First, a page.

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Control the Budget: Embrace Hybrid WANs and Freemium
At Enterprise Connect Orlando, Gartner’s Sorell Slaymaker will offer his top 10 recommendations for quick wins and longer-term gains.
Controlling the communications budget is a thankless part of the telecom and sourcing manager's job, a task that isn’t going away. In the unlikely event that you’re not under a direct mandate to cut costs, cutting costs may still be a way to fund projects that can make a positive difference within the enterprise -- at a time when big capital projects may not be feasible for communications. So what are some strategies for controlling the communications budget?
For the second year in a row at Enterprise Connect Orlando, Gartner research director Sorell Slaymaker is going to offer his advice for this critical task. In a phone conversation, Sorell told me that he’ll be providing a list of 10 suggestions, in rank order, in his session, “Strategies for Reducing the Telecom Budget.” In our conversation he shared three of them.
Move to Hybrid WAN - Enterprises that relied on MPLS networks in the past are now moving to deploy more Internet-based services in remote offices, with Ethernet private-line services at the core. Sorell pointed out that bandwidth demand isn’t slowing down, so you need to increase capacity and lower cost, which this new hybrid strategy can achieve. “Any time you have a project that can both increase performance and reduce cost, that is a golden project,” he said.
Reconsidering your WAN technology fits nicely with another of Sorell’s cost-saving strategies:
Move to SIP Trunking - As described in this earlier post, SIP trunking is still all about cost savings. And with the cost savings remaining substantial, it ranks in Sorell’s top 10 for controlling the budget.
Embrace Freemium - Rather than pushing back against freemium applications for functions like audio, Web, and video conferencing, enterprise communications leaders should embrace this major trend and offer a tiered service model, with a freemium option, he said.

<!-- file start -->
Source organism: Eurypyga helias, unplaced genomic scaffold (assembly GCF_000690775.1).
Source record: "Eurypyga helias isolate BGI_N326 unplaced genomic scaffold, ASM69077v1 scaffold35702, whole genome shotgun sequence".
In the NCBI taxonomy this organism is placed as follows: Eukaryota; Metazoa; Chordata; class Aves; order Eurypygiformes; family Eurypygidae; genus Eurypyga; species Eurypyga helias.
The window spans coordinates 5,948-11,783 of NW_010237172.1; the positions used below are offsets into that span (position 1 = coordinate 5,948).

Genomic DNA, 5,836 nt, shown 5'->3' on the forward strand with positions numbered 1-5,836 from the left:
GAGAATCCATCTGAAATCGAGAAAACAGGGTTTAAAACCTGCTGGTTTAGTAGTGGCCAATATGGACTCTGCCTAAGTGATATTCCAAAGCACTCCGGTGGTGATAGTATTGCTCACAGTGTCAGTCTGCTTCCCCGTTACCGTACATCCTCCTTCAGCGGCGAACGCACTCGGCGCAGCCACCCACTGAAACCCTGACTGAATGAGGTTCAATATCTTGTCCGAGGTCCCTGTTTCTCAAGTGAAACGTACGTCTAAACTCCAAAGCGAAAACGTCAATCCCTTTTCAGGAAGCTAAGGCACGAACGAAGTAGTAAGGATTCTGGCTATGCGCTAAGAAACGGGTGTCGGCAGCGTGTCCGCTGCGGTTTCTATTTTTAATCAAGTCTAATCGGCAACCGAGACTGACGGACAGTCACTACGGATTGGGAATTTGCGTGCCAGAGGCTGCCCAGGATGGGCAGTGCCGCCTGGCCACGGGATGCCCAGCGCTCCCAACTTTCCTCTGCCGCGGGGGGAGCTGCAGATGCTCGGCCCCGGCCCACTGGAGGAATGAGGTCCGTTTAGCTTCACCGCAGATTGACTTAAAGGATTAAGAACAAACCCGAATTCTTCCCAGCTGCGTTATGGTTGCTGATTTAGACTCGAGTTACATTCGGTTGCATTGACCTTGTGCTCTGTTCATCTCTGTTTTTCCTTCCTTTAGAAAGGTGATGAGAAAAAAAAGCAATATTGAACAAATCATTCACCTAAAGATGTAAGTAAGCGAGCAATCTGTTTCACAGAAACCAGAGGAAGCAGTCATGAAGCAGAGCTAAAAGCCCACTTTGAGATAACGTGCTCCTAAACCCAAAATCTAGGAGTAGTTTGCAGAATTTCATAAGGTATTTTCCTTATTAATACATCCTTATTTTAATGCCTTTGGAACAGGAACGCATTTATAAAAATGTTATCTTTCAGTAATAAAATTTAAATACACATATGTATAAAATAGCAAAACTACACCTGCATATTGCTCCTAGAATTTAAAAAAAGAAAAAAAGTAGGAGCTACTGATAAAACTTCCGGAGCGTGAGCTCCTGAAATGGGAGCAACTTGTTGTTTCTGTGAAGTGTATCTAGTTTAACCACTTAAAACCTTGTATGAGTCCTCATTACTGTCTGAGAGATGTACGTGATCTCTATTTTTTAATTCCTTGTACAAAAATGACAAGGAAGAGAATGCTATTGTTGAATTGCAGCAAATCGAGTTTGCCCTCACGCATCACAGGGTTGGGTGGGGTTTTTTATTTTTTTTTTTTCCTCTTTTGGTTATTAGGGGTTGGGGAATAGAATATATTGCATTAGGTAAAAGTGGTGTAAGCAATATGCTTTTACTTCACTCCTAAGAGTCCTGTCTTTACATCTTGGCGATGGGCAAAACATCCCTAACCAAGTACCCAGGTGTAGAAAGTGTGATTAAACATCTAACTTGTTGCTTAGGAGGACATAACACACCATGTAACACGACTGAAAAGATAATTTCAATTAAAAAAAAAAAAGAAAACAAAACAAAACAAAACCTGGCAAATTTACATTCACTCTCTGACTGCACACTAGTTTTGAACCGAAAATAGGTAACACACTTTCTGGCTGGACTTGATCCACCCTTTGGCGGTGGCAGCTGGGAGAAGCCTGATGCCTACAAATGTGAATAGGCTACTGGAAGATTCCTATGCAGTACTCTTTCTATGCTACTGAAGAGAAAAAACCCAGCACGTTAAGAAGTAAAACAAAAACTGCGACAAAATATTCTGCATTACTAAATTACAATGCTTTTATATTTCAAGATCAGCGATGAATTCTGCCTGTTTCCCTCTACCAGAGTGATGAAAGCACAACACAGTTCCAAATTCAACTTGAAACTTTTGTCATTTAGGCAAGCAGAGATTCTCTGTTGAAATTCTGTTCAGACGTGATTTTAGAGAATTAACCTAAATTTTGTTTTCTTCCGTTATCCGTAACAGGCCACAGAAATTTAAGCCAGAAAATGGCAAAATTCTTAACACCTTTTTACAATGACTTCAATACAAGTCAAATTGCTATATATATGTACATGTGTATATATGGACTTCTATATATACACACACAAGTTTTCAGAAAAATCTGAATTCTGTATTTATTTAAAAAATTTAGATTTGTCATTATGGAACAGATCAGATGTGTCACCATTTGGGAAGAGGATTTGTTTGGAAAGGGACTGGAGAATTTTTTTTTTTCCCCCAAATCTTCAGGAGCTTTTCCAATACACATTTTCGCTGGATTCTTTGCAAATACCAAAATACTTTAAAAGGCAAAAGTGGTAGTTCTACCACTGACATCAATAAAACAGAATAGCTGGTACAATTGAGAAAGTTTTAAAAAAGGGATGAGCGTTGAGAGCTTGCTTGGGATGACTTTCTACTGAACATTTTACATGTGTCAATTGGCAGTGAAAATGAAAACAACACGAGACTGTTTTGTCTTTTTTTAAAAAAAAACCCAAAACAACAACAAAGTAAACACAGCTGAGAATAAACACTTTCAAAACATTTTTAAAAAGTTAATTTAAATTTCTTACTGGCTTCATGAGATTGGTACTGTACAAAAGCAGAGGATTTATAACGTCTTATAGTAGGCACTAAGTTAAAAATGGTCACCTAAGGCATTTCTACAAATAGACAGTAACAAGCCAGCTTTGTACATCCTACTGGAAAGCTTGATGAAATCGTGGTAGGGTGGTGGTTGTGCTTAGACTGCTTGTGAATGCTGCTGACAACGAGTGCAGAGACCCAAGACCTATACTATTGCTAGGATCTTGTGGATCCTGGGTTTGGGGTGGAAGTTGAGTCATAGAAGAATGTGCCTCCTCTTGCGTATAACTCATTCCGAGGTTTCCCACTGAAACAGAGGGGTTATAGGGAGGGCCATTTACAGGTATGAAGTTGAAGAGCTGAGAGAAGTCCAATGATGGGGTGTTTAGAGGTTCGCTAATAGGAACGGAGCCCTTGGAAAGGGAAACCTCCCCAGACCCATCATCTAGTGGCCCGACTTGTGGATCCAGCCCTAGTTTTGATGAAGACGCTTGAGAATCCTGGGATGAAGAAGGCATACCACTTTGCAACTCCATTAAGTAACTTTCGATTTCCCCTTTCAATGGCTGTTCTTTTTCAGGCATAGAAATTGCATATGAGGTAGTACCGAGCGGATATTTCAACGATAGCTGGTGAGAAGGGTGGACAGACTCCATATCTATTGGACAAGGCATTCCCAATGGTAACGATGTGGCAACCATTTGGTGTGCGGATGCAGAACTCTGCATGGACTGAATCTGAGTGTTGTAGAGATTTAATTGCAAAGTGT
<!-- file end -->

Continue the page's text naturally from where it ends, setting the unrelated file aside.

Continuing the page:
Sorell noted that Freeconferencecall.com reports it is now the second-largest audio conferencing provider in the U.S. business market, with roughly 13% share. It’s one of many applications that business users might go out and procure on their own if they’re not happy with the choices from their enterprise IT shop.
So what he advises is that IT/communications staff vet freemium applications and then offer a tiered structure -- generally anywhere from 2 to 4 tiers -- from free, publicly available apps up to the in-house, enterprise-provided systems. Then make the tradeoffs clear to users, both at the individual level, where the choice may be centered around convenience, and at the departmental level, where cost savings may come into play. “IT should give the business some choices between cost and quality,” Sorell said.
As he did last year, Sorell is going to break down his suggestions into those that IT can act on quickly, say within 90 days, and those that IT can build in as part of a 1-year budget-cycle plan. The savings can be aimed directly at the bottom line, or can be incorporated into a plan to fund reinvestment; usually, it’ll be a mix of these two outcomes. “Once you save money, then you’re in a good position to determine how do you allocate that money,” Sorell said.
So if you need strategies to trim the budget -- and who doesn’t -- Sorell’s top 10 is a great place to start.
Sorell also will be presenting the session "SIP Trunking: Come for the Cost Savings, Stay for More Cost Savings," at Enterprise Connect Orlando, taking place March 16-19. Register with code NJSPEAKER to save $300 on conference passes.